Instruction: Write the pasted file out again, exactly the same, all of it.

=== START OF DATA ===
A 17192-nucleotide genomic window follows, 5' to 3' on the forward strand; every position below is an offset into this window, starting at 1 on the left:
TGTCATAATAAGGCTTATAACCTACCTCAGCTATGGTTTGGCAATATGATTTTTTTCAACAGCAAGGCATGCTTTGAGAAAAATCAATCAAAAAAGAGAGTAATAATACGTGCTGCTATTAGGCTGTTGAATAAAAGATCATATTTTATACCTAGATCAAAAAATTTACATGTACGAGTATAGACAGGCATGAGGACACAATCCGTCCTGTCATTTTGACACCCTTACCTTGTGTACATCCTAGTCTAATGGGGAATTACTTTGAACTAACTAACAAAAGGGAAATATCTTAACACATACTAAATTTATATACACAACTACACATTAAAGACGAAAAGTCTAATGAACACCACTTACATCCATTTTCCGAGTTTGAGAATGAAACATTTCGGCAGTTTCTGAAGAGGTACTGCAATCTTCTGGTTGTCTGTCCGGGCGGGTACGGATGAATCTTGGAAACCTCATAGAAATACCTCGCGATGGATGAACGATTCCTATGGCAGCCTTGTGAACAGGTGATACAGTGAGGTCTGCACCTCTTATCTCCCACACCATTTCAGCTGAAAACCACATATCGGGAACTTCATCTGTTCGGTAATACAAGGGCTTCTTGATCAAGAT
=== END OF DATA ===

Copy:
A 17192-nucleotide genomic window follows, 5' to 3' on the forward strand; every position below is an offset into this window, starting at 1 on the left:
TGTCATAATAAGGCTTATAACCTACCTCAGCTATGGTTTGGCAATATGATTTTTTTCAACAGCAAGGCATGCTTTGAGAAAAATCAATCAAAAAAGAGAGTAATAATACGTGCTGCTATTAGGCTGTTGAATAAAAGATCATATTTTATACCTAGATCAAAAAATTTACATGTACGAGTATAGACAGGCATGAGGACACAATCCGTCCTGTCATTTTGACACCCTTACCTTGTGTACATCCTAGTCTAATGGGGAATTACTTTGAACTAACTAACAAAAGGGAAATATCTTAACACATACTAAATTTATATACACAACTACACATTAAAGACGAAAAGTCTAATGAACACCACTTACATCCATTTTCCGAGTTTGAGAATGAAACATTTCGGCAGTTTCTGAAGAGGTACTGCAATCTTCTGGTTGTCTGTCCGGGCGGGTACGGATGAATCTTGGAAACCTCATAGAAATACCTCGCGATGGATGAACGATTCCTATGGCAGCCTTGTGAACAGGTGATACAGTGAGGTCTGCACCTCTTATCTCCCACACCATTTCAGCTGAAAACCACATATCGGGAACTTCATCTGTTCGGTAATACAAGGGCTTCTTGATCAAGAT